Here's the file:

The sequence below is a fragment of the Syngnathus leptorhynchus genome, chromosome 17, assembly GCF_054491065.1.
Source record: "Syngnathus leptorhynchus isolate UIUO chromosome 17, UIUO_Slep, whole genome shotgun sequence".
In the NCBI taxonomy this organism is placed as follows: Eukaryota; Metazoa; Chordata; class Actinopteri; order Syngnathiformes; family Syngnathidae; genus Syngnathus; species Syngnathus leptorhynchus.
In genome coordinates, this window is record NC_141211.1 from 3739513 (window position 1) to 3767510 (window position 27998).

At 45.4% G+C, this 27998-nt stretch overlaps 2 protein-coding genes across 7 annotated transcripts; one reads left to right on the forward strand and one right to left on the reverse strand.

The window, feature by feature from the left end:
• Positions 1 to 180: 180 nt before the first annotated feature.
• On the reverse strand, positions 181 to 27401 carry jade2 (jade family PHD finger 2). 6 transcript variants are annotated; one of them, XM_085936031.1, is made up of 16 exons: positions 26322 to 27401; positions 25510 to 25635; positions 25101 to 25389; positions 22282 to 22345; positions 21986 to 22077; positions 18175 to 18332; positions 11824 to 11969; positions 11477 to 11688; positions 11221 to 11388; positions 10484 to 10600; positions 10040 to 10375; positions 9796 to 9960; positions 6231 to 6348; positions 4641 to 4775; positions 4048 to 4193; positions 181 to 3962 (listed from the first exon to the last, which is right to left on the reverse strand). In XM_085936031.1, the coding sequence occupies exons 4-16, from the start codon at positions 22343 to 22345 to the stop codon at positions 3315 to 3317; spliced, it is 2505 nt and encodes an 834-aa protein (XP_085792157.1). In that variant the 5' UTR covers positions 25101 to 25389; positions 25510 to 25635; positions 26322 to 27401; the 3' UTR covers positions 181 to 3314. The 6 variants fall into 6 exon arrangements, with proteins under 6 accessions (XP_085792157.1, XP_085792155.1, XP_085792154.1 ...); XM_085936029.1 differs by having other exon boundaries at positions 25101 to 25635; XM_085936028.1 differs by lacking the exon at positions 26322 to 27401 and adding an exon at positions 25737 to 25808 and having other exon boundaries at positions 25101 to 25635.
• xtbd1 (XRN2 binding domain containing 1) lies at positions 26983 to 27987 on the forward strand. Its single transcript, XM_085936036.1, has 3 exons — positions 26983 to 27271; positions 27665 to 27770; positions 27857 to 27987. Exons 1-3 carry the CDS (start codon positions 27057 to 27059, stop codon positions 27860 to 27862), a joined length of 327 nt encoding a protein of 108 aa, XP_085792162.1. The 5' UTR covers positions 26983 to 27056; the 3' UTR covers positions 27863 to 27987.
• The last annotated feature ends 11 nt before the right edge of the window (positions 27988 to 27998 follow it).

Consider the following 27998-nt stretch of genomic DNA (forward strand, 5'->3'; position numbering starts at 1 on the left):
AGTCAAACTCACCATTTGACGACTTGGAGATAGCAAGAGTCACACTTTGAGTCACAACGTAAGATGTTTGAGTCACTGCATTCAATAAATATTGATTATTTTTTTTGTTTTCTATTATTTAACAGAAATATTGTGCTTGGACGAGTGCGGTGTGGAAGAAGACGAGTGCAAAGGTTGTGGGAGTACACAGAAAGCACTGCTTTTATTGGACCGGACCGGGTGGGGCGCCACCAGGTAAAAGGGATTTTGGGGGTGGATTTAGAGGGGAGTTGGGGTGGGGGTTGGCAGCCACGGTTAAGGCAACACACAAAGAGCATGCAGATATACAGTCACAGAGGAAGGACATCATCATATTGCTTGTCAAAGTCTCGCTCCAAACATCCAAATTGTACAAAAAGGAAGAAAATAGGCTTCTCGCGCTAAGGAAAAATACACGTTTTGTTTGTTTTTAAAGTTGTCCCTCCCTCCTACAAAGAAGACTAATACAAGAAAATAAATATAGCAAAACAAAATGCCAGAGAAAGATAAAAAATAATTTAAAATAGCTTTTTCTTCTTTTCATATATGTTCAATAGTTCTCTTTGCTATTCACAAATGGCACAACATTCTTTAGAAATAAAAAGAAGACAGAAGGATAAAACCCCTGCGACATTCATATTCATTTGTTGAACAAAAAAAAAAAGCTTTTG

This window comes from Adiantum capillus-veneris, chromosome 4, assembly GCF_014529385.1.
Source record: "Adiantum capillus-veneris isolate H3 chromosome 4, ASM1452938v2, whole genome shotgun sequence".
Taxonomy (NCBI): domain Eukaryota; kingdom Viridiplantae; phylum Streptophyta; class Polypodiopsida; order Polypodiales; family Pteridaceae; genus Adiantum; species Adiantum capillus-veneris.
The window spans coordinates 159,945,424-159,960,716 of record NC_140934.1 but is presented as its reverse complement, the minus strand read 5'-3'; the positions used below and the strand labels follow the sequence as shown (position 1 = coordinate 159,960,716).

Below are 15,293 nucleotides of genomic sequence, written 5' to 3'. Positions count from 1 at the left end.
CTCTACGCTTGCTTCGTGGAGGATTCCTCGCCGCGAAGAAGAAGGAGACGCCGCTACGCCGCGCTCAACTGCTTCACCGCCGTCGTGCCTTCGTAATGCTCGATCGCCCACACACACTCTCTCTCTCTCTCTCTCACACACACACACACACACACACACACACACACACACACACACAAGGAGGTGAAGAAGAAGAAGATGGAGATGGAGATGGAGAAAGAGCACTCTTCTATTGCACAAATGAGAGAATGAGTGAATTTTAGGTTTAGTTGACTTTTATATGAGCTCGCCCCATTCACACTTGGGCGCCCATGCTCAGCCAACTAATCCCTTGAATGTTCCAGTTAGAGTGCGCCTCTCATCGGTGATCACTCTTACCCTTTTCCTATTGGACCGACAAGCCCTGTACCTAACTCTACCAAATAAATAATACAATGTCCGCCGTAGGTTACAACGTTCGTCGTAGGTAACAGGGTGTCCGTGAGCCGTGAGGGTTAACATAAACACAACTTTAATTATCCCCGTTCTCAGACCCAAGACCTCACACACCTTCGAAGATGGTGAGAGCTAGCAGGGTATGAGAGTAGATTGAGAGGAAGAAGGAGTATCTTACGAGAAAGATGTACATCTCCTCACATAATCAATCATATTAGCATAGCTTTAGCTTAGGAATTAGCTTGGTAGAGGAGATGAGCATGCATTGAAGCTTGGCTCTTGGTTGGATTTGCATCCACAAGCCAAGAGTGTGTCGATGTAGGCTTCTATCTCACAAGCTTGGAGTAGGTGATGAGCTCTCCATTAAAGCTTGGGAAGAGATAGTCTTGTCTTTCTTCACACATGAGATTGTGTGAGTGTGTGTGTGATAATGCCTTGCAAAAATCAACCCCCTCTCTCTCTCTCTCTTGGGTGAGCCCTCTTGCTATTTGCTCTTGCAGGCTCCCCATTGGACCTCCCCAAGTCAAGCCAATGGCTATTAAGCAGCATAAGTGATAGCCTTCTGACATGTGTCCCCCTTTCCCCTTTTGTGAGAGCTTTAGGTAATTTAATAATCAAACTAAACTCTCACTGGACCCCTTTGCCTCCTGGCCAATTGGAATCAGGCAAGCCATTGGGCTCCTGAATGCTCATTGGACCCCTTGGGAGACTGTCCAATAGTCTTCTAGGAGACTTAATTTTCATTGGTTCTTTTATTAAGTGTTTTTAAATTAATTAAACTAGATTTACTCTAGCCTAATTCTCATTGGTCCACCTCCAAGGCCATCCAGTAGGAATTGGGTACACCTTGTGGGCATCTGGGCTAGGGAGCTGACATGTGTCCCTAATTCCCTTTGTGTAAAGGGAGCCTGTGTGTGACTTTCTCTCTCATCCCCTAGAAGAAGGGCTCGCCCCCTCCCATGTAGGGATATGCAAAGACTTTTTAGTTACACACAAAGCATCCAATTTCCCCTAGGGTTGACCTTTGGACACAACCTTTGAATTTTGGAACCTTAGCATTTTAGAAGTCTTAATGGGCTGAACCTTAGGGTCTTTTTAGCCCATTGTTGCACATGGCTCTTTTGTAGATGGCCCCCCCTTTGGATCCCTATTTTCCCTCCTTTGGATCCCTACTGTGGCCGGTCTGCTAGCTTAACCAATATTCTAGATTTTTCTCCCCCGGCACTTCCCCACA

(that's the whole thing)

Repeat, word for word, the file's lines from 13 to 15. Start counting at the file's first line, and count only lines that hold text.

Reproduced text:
This window comes from Adiantum capillus-veneris, chromosome 4, assembly GCF_014529385.1.
Source record: "Adiantum capillus-veneris isolate H3 chromosome 4, ASM1452938v2, whole genome shotgun sequence".
Taxonomy (NCBI): domain Eukaryota; kingdom Viridiplantae; phylum Streptophyta; class Polypodiopsida; order Polypodiales; family Pteridaceae; genus Adiantum; species Adiantum capillus-veneris.